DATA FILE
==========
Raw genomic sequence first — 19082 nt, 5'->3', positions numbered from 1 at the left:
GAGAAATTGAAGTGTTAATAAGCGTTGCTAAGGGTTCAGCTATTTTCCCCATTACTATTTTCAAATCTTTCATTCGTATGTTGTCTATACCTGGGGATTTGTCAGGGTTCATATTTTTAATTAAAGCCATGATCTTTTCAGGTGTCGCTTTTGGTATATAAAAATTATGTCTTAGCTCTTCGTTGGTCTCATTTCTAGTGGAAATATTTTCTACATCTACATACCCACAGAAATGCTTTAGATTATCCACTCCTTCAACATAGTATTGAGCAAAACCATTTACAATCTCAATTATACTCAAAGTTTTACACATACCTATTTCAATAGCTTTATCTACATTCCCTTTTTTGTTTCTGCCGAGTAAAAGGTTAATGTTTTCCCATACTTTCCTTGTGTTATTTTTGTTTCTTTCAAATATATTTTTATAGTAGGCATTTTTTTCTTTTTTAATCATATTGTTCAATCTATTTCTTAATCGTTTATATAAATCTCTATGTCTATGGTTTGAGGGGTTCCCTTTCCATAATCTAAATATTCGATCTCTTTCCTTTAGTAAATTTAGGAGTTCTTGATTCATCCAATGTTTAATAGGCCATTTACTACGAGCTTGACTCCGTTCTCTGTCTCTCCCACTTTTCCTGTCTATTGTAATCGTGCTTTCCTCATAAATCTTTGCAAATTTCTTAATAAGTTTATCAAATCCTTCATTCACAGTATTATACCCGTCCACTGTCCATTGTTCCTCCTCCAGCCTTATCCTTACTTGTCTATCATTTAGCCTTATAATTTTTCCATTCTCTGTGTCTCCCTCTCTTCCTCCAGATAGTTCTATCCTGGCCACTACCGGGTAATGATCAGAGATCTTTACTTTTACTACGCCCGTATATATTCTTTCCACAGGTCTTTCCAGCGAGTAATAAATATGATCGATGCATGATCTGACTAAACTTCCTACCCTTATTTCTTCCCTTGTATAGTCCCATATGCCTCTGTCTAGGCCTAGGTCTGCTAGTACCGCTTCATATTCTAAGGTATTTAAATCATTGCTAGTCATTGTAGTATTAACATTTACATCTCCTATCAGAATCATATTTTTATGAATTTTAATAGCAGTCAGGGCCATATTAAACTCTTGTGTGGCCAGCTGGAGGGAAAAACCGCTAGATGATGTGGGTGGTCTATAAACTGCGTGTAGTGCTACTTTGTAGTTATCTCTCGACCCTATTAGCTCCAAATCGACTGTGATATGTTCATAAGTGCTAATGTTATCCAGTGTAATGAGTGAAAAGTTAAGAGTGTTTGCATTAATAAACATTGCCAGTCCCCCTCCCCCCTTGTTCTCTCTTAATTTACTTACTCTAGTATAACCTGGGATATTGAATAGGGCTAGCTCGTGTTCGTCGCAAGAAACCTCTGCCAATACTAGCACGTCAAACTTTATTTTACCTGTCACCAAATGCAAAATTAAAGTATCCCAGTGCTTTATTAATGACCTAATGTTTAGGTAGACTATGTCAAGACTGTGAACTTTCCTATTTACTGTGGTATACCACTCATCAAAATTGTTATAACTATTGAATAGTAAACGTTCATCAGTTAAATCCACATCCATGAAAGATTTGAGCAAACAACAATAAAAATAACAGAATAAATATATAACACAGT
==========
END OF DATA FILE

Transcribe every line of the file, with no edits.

Raw genomic sequence first — 19082 nt, 5'->3', positions numbered from 1 at the left:
GAGAAATTGAAGTGTTAATAAGCGTTGCTAAGGGTTCAGCTATTTTCCCCATTACTATTTTCAAATCTTTCATTCGTATGTTGTCTATACCTGGGGATTTGTCAGGGTTCATATTTTTAATTAAAGCCATGATCTTTTCAGGTGTCGCTTTTGGTATATAAAAATTATGTCTTAGCTCTTCGTTGGTCTCATTTCTAGTGGAAATATTTTCTACATCTACATACCCACAGAAATGCTTTAGATTATCCACTCCTTCAACATAGTATTGAGCAAAACCATTTACAATCTCAATTATACTCAAAGTTTTACACATACCTATTTCAATAGCTTTATCTACATTCCCTTTTTTGTTTCTGCCGAGTAAAAGGTTAATGTTTTCCCATACTTTCCTTGTGTTATTTTTGTTTCTTTCAAATATATTTTTATAGTAGGCATTTTTTTCTTTTTTAATCATATTGTTCAATCTATTTCTTAATCGTTTATATAAATCTCTATGTCTATGGTTTGAGGGGTTCCCTTTCCATAATCTAAATATTCGATCTCTTTCCTTTAGTAAATTTAGGAGTTCTTGATTCATCCAATGTTTAATAGGCCATTTACTACGAGCTTGACTCCGTTCTCTGTCTCTCCCACTTTTCCTGTCTATTGTAATCGTGCTTTCCTCATAAATCTTTGCAAATTTCTTAATAAGTTTATCAAATCCTTCATTCACAGTATTATACCCGTCCACTGTCCATTGTTCCTCCTCCAGCCTTATCCTTACTTGTCTATCATTTAGCCTTATAATTTTTCCATTCTCTGTGTCTCCCTCTCTTCCTCCAGATAGTTCTATCCTGGCCACTACCGGGTAATGATCAGAGATCTTTACTTTTACTACGCCCGTATATATTCTTTCCACAGGTCTTTCCAGCGAGTAATAAATATGATCGATGCATGATCTGACTAAACTTCCTACCCTTATTTCTTCCCTTGTATAGTCCCATATGCCTCTGTCTAGGCCTAGGTCTGCTAGTACCGCTTCATATTCTAAGGTATTTAAATCATTGCTAGTCATTGTAGTATTAACATTTACATCTCCTATCAGAATCATATTTTTATGAATTTTAATAGCAGTCAGGGCCATATTAAACTCTTGTGTGGCCAGCTGGAGGGAAAAACCGCTAGATGATGTGGGTGGTCTATAAACTGCGTGTAGTGCTACTTTGTAGTTATCTCTCGACCCTATTAGCTCCAAATCGACTGTGATATGTTCATAAGTGCTAATGTTATCCAGTGTAATGAGTGAAAAGTTAAGAGTGTTTGCATTAATAAACATTGCCAGTCCCCCTCCCCCCTTGTTCTCTCTTAATTTACTTACTCTAGTATAACCTGGGATATTGAATAGGGCTAGCTCGTGTTCGTCGCAAGAAACCTCTGCCAATACTAGCACGTCAAACTTTATTTTACCTGTCACCAAATGCAAAATTAAAGTATCCCAGTGCTTTATTAATGACCTAATGTTTAGGTAGACTATGTCAAGACTGTGAACTTTCCTATTTACTGTGGTATACCACTCATCAAAATTGTTATAACTATTGAATAGTAAACGTTCATCAGTTAAATCCACATCCATGAAAGATTTGAGCAAACAACAATAAAAATAACAGAATAAATATATAACACAGT